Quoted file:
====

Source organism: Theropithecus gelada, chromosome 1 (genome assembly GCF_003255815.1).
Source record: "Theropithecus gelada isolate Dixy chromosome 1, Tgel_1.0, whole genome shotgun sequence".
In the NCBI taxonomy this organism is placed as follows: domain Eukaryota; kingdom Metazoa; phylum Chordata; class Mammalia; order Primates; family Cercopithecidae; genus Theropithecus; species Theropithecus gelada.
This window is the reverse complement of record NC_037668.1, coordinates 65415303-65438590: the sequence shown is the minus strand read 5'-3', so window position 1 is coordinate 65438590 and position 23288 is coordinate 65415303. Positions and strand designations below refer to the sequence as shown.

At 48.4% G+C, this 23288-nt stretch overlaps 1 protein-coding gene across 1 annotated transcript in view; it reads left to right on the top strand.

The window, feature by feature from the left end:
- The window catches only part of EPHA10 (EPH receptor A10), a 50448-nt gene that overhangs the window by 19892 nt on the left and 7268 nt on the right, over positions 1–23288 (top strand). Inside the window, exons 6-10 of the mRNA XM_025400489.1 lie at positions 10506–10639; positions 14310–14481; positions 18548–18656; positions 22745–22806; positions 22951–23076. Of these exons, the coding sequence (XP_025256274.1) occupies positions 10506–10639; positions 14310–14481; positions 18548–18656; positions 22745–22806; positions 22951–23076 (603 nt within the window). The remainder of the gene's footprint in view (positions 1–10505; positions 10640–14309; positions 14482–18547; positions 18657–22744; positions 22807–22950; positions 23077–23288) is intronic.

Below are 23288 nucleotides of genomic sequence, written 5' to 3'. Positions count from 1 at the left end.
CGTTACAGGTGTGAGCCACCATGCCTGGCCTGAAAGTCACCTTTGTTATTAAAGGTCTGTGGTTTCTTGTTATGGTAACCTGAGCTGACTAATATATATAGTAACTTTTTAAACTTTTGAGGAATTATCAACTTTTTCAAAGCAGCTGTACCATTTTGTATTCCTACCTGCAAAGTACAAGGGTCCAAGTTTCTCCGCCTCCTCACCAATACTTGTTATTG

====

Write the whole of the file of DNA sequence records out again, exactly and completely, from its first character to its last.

Source organism: Theropithecus gelada, chromosome 1 (genome assembly GCF_003255815.1).
Source record: "Theropithecus gelada isolate Dixy chromosome 1, Tgel_1.0, whole genome shotgun sequence".
In the NCBI taxonomy this organism is placed as follows: domain Eukaryota; kingdom Metazoa; phylum Chordata; class Mammalia; order Primates; family Cercopithecidae; genus Theropithecus; species Theropithecus gelada.
This window is the reverse complement of record NC_037668.1, coordinates 65415303-65438590: the sequence shown is the minus strand read 5'-3', so window position 1 is coordinate 65438590 and position 23288 is coordinate 65415303. Positions and strand designations below refer to the sequence as shown.

At 48.4% G+C, this 23288-nt stretch overlaps 1 protein-coding gene across 1 annotated transcript in view; it reads left to right on the top strand.

The window, feature by feature from the left end:
- The window catches only part of EPHA10 (EPH receptor A10), a 50448-nt gene that overhangs the window by 19892 nt on the left and 7268 nt on the right, over positions 1–23288 (top strand). Inside the window, exons 6-10 of the mRNA XM_025400489.1 lie at positions 10506–10639; positions 14310–14481; positions 18548–18656; positions 22745–22806; positions 22951–23076. Of these exons, the coding sequence (XP_025256274.1) occupies positions 10506–10639; positions 14310–14481; positions 18548–18656; positions 22745–22806; positions 22951–23076 (603 nt within the window). The remainder of the gene's footprint in view (positions 1–10505; positions 10640–14309; positions 14482–18547; positions 18657–22744; positions 22807–22950; positions 23077–23288) is intronic.

Below are 23288 nucleotides of genomic sequence, written 5' to 3'. Positions count from 1 at the left end.
CGTTACAGGTGTGAGCCACCATGCCTGGCCTGAAAGTCACCTTTGTTATTAAAGGTCTGTGGTTTCTTGTTATGGTAACCTGAGCTGACTAATATATATAGTAACTTTTTAAACTTTTGAGGAATTATCAACTTTTTCAAAGCAGCTGTACCATTTTGTATTCCTACCTGCAAAGTACAAGGGTCCAAGTTTCTCCGCCTCCTCACCAATACTTGTTATTG